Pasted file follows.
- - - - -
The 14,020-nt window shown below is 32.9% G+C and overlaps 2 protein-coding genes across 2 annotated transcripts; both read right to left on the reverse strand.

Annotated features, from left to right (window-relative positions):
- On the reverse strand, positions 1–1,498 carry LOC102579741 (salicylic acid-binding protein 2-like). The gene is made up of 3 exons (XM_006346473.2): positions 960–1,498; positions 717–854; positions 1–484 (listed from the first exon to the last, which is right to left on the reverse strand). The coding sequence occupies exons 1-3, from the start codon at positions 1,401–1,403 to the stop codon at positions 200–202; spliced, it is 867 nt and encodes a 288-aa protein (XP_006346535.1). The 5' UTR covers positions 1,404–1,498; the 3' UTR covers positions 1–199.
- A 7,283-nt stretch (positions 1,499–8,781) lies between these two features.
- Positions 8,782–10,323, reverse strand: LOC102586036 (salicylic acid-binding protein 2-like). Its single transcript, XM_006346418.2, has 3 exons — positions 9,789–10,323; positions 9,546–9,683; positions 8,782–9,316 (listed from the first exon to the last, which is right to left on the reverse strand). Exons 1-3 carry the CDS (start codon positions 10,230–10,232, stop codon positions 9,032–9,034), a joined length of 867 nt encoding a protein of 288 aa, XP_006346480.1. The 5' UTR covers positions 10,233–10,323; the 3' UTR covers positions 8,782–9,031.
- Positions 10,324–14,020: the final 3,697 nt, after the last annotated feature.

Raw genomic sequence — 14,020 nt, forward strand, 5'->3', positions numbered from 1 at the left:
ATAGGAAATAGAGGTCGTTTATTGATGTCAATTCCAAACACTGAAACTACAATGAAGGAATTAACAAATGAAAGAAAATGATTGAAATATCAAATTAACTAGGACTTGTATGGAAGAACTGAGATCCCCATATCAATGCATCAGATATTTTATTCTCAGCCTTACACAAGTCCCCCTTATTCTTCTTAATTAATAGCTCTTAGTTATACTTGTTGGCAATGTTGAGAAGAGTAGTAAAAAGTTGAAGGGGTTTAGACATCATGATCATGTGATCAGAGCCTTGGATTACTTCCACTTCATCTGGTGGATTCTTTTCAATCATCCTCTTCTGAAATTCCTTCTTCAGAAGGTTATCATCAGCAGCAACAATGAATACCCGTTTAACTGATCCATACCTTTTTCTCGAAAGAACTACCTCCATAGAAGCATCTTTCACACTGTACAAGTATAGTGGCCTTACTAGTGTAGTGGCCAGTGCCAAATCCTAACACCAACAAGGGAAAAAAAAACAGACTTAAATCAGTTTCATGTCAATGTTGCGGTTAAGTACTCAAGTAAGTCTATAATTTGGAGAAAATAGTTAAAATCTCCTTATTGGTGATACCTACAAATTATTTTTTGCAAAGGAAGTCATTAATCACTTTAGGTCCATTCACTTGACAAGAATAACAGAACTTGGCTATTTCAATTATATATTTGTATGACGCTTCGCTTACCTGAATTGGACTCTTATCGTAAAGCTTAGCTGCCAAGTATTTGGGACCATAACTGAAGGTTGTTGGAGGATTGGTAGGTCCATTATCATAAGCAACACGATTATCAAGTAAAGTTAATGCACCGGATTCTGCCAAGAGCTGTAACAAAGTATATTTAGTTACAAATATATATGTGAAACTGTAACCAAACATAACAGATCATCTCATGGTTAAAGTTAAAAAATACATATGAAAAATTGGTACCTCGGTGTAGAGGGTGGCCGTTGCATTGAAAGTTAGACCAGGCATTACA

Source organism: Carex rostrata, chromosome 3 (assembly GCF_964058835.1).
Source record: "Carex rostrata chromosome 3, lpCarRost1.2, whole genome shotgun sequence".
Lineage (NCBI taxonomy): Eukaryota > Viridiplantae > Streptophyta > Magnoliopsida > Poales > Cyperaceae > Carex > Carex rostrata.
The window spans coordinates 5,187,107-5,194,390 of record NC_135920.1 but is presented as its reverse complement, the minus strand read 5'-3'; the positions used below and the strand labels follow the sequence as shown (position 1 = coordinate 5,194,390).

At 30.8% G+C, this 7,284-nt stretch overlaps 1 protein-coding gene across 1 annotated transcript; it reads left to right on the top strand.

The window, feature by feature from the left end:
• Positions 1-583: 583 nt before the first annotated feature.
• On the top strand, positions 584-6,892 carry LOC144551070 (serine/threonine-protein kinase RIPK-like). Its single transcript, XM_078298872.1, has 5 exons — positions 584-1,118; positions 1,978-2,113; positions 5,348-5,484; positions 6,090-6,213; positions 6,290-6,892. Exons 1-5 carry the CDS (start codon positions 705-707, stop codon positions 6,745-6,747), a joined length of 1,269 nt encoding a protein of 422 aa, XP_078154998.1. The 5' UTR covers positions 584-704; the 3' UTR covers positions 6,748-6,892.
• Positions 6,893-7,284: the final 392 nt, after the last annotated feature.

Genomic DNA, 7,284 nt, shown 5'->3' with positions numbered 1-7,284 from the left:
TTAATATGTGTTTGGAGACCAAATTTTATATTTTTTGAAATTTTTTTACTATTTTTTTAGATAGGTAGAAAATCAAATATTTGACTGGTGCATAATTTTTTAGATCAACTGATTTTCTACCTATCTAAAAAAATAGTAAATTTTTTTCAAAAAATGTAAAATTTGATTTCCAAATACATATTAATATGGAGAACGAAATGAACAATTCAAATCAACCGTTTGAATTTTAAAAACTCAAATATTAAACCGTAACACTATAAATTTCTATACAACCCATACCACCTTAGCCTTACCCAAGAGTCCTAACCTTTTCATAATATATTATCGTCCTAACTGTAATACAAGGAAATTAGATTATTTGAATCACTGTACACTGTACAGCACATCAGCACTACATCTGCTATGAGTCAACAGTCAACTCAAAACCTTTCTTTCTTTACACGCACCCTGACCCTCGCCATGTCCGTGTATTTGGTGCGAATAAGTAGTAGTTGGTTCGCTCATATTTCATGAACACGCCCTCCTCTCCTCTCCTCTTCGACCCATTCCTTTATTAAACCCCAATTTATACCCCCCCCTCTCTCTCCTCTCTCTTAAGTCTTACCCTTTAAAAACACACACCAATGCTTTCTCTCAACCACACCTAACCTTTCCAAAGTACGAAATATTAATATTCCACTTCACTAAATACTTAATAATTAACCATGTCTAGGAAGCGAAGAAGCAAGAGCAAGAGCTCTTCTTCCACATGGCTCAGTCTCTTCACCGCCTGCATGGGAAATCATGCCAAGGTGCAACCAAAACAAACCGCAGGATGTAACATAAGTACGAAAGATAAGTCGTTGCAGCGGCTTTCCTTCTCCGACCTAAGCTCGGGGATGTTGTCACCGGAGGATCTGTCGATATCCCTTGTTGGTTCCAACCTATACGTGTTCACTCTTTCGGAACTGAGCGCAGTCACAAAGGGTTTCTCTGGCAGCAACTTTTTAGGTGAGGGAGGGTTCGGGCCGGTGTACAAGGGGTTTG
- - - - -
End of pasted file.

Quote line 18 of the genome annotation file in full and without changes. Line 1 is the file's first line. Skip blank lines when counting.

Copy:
Genomic DNA, 7,284 nt, shown 5'->3' with positions numbered 1-7,284 from the left: